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60 Cards in this Set

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What are amines?

Use of amines in nature

In nature, they occur among proteins, vitamins, alkaloids and hormones. Synthetic examples include Polymers, dyestuffs and drugs. Two biologically active compounds namely adrenaline and ephedrine, both containing secondary amino group, are used to increase blood pressure. Novocaine, a synthetic amino compound, is used as an anaesthetic in dentistry. Benadryl, a well-known antihistaminic drugs also contains tertiary amino group. Quaternary ammonium salts are used as surfactants. Diazonium salts are intermediates in the preparation of a variety of aromatic compounds including dyes.

Structure of amines

Like Ammonia, nitrogen atom of amines is trivalent and carries an unshaired pair of electrons. Nitrogen orbitals in amines are therefore SP3 hybridised and the geometry of amines is pyramidal. Each of the three SP3 hybridised orbitals of Nitrogen overlap with orbitals of hydrogen or Carbon depending upon the composition of the amines. Fourth orbital of Nitrogen in all amines contains an unshared pair of electrons. Due to the presence of an unshared pair of electrons, the angle C-N-E (where E is C or H) is less than 109.5°; for instance, it is 108° in case of trimethylamine.

Classification of amines

Amines are classified as Primary, secondary and tertiary depending upon the number of hydrogen atoms replaced by alkyl or aryl groups in Ammonia molecule.

Nomenclature of alkyl group in common system.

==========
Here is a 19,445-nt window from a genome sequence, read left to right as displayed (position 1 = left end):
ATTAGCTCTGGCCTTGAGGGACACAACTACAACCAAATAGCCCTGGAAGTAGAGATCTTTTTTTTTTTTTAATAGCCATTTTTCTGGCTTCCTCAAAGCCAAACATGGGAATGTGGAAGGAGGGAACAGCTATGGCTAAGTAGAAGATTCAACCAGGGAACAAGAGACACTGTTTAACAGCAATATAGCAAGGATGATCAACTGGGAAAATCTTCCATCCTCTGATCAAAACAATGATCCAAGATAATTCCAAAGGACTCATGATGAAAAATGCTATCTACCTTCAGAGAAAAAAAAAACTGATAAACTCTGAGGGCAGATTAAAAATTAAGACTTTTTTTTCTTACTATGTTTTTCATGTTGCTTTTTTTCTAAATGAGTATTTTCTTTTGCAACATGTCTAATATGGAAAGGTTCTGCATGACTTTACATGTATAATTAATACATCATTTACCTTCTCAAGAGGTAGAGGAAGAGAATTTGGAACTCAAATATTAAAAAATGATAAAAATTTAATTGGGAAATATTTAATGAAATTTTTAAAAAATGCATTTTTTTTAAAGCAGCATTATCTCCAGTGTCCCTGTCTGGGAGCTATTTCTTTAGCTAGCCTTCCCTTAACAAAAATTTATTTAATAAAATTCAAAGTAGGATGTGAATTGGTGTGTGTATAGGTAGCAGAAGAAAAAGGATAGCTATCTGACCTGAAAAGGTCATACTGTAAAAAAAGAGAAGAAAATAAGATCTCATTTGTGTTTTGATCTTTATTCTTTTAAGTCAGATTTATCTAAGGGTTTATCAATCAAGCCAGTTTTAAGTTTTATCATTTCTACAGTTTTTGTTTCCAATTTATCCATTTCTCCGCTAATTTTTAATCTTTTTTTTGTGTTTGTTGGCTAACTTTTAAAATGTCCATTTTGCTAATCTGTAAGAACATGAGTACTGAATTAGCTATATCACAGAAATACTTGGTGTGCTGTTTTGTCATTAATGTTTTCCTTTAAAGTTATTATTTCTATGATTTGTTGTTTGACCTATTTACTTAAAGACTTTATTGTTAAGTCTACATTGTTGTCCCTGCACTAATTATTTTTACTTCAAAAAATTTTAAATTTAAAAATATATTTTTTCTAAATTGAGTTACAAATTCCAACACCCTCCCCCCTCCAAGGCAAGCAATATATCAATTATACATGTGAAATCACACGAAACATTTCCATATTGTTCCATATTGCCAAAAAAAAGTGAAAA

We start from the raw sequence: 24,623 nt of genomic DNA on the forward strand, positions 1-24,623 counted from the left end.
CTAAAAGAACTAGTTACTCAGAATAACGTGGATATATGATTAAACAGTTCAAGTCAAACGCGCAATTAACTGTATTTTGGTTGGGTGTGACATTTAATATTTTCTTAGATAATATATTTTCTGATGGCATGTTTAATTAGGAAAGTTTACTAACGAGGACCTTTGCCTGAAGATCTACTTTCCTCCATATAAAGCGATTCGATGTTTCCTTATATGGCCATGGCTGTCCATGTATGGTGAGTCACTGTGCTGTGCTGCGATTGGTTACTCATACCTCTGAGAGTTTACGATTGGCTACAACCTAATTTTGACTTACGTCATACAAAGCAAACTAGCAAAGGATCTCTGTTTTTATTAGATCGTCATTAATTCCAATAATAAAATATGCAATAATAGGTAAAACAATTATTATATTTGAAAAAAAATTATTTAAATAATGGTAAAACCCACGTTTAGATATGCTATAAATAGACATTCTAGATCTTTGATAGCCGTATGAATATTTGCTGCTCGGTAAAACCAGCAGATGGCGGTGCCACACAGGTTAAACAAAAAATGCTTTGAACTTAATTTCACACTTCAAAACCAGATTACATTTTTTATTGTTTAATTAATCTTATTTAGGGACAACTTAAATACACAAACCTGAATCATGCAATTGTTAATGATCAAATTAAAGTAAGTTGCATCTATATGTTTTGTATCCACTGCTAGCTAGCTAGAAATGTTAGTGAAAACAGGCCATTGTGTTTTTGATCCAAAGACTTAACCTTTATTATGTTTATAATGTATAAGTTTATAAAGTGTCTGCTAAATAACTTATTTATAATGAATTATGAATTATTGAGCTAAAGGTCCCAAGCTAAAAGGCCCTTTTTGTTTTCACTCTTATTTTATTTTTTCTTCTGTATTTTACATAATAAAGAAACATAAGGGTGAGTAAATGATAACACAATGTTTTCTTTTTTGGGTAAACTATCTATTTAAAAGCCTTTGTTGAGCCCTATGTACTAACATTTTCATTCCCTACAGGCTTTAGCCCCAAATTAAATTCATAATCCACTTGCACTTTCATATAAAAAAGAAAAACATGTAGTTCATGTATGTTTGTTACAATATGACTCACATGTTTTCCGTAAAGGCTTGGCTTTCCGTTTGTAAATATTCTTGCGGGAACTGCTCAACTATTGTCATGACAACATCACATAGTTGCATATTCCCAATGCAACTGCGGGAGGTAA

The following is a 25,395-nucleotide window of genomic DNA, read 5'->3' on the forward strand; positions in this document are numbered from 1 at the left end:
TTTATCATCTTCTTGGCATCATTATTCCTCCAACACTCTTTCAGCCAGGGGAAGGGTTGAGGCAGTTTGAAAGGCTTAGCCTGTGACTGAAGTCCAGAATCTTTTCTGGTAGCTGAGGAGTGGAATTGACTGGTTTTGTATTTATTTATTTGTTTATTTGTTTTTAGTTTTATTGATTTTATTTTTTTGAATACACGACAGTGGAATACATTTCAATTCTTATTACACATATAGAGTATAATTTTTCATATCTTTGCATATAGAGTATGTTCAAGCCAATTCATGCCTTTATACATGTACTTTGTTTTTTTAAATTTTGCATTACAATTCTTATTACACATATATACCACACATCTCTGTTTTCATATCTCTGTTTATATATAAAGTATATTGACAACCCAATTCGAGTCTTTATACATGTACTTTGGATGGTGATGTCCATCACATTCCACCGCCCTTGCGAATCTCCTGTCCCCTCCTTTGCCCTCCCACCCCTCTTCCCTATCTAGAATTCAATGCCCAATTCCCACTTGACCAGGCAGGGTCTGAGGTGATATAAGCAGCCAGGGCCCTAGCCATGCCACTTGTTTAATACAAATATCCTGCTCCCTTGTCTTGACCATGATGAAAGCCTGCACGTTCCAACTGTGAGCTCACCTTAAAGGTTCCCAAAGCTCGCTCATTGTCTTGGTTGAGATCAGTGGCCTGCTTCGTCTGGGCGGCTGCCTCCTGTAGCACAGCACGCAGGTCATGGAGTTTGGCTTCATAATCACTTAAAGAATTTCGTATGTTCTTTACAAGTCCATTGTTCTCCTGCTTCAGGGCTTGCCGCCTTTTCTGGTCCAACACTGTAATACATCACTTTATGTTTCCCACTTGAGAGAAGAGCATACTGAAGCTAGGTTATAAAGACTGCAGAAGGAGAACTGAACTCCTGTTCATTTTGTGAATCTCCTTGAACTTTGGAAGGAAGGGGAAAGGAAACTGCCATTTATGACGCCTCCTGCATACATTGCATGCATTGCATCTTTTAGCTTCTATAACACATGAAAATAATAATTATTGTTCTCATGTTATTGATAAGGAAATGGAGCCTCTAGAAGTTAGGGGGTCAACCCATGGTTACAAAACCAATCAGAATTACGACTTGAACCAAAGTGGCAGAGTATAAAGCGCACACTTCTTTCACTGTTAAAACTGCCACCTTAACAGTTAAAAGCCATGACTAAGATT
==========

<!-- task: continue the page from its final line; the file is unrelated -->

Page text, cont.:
In common system, an aliphatic amine is named by prefixing alkyl group to amine, i.e., alkylamine as one word (example methylamine). In secondary and tertiary amines, when two or more groups are the same, the prefix di and tri is appended before the name of alkyl group.

Nomenclature of alkyl group in IUPAC system

Amines are named as alkanamines, derived by replacement of 'e' of alkane by the word 'amine'. For example, CH3 NH2 is named as methanamine. In case, more than 1 amino group is present at different positions in the parent chain, their positions are specified by given numbers to the carbon atoms bearing NH2 groups and suitable prefix such as di, tri, etc. is attached to the amine. The letter 'e' of the suffix of the hydrocarbon part is retained.

Nomenclature of aryl group

Nomenclature of some alkyl amines and aryl amines.

Preparation of amines by reduction of nitro compounds

Why reduction with iron scrap and hydrochloric acid is preferred

It is preferred because FeCl2 formed, gets hydrolyzed to release hydrochloric acid during the reaction. Thus, only a small amount of hydrochloric acid is required to initiate the reaction.

Preparation of amines by ammonolysis of alkyl halides

Carbon- hydrogen bond in alkyl or benzyl halides can be easily cleaved by a nucleophile. Hence, an alkyl or benzyl halides on reaction with and ethanolic solution of ammonia undergoes nucleophilic substitution reaction in which the halogen atom is replaced by an amino group (-NH2). This process of cleavage of the C-X bond by Ammonia molecule is known as ammonolysis. The reaction is carried out in a sealed tube at 373 Kelvin. The primary amine does obtained behaves as a nucleophile and can further react with alkyl halide to form secondary and tertiary amines, and finally ordinary ammonium salt. The free Aman can be obtained from the ammonium salt by treatment with a strong base.

Disadvantage of ammonolysis

Ammonolysis has the disadvantage of yielding a mixture of Primary, secondary and tertiary amines and also quaternary ammonium salt. However, primary amine is obtained as a major product by taking large excess of ammonia.

Order of reactivity of halides with amines


Preparation of amines by reduction of nitriles

Nitriles on reduction with Lithium aluminium hydride (LiAlH4) aur catalytic hydrogeneration produce primary amines. This reaction is used for ascent of amine series, i.e., for preparation of amines containing one carbon atom more than the starting one.